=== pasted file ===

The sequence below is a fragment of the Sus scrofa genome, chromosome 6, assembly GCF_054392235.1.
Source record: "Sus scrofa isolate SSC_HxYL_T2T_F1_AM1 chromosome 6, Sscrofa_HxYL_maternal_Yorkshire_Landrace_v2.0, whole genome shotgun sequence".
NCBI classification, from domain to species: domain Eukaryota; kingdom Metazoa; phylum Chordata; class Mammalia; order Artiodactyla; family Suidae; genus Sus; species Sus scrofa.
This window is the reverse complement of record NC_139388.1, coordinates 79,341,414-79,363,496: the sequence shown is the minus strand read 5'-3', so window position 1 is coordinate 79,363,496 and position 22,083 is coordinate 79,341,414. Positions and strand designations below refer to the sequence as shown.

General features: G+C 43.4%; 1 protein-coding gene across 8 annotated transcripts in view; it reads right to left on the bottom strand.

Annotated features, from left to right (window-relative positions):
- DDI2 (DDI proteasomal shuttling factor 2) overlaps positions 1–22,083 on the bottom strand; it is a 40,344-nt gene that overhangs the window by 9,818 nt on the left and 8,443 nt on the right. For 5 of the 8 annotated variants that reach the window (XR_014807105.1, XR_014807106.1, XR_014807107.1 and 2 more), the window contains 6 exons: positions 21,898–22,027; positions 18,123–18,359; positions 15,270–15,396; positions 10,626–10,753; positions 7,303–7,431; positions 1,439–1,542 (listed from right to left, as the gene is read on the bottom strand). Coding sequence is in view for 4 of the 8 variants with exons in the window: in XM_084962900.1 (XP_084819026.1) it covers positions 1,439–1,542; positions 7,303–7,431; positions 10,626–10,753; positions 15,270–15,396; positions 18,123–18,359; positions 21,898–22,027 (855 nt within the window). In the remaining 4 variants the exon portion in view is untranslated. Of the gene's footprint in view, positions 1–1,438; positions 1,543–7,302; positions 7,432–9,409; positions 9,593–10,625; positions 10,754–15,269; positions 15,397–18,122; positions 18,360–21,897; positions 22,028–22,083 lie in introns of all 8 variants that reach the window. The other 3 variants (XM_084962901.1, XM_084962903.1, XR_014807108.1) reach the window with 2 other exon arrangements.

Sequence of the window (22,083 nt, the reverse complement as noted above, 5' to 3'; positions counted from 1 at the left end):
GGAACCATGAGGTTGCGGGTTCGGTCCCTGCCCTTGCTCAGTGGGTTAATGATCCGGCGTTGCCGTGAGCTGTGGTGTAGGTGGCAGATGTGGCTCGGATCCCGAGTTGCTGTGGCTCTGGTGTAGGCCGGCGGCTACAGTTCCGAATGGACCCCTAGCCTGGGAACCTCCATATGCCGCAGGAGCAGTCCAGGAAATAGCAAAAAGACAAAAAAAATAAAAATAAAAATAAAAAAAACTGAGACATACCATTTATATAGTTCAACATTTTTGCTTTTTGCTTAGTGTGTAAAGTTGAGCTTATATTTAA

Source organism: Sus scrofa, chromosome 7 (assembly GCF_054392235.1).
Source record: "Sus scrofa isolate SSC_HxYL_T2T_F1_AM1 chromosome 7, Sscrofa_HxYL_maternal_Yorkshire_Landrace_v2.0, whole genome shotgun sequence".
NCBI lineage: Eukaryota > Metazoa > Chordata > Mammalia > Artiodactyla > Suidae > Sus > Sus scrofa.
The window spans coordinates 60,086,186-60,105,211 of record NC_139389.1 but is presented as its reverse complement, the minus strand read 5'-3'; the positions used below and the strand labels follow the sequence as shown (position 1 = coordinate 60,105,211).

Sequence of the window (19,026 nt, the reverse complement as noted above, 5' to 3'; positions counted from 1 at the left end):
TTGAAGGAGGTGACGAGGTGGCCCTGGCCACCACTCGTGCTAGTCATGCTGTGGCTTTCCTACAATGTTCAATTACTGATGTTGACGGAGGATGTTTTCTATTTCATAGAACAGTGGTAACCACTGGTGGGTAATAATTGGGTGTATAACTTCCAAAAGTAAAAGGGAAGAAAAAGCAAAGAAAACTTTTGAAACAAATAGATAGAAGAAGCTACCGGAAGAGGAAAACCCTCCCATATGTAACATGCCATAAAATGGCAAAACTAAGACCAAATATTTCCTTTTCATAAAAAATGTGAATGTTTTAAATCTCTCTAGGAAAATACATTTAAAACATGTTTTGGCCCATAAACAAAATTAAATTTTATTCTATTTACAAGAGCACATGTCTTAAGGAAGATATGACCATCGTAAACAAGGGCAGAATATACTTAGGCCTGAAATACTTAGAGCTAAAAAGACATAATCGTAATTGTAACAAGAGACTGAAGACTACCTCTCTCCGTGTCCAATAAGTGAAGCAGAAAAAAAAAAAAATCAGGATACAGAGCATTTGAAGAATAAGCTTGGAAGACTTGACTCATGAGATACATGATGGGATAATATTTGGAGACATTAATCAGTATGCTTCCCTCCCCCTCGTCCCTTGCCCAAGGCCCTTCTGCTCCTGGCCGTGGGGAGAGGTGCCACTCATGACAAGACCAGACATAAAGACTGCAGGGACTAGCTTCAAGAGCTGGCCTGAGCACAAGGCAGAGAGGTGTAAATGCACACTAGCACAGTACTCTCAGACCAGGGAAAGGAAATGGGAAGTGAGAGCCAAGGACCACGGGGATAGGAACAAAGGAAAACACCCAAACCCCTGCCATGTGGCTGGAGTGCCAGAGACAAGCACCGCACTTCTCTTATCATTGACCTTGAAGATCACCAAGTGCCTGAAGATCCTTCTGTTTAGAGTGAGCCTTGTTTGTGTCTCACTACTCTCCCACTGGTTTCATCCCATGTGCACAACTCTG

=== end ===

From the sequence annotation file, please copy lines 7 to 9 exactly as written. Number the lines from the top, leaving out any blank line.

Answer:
- DDI2 (DDI proteasomal shuttling factor 2) overlaps positions 1–22,083 on the bottom strand; it is a 40,344-nt gene that overhangs the window by 9,818 nt on the left and 8,443 nt on the right. For 5 of the 8 annotated variants that reach the window (XR_014807105.1, XR_014807106.1, XR_014807107.1 and 2 more), the window contains 6 exons: positions 21,898–22,027; positions 18,123–18,359; positions 15,270–15,396; positions 10,626–10,753; positions 7,303–7,431; positions 1,439–1,542 (listed from right to left, as the gene is read on the bottom strand). Coding sequence is in view for 4 of the 8 variants with exons in the window: in XM_084962900.1 (XP_084819026.1) it covers positions 1,439–1,542; positions 7,303–7,431; positions 10,626–10,753; positions 15,270–15,396; positions 18,123–18,359; positions 21,898–22,027 (855 nt within the window). In the remaining 4 variants the exon portion in view is untranslated. Of the gene's footprint in view, positions 1–1,438; positions 1,543–7,302; positions 7,432–9,409; positions 9,593–10,625; positions 10,754–15,269; positions 15,397–18,122; positions 18,360–21,897; positions 22,028–22,083 lie in introns of all 8 variants that reach the window. The other 3 variants (XM_084962901.1, XM_084962903.1, XR_014807108.1) reach the window with 2 other exon arrangements.

Sequence of the window (22,083 nt, the reverse complement as noted above, 5' to 3'; positions counted from 1 at the left end):
GGAACCATGAGGTTGCGGGTTCGGTCCCTGCCCTTGCTCAGTGGGTTAATGATCCGGCGTTGCCGTGAGCTGTGGTGTAGGTGGCAGATGTGGCTCGGATCCCGAGTTGCTGTGGCTCTGGTGTAGGCCGGCGGCTACAGTTCCGAATGGACCCCTAGCCTGGGAACCTCCATATGCCGCAGGAGCAGTCCAGGAAATAGCAAAAAGACAAAAAAAATAAAAATAAAAATAAAAAAAACTGAGACATACCATTTATATAGTTCAACATTTTTGCTTTTTGCTTAGTGTGTAAAGTTGAGCTTATATTTAA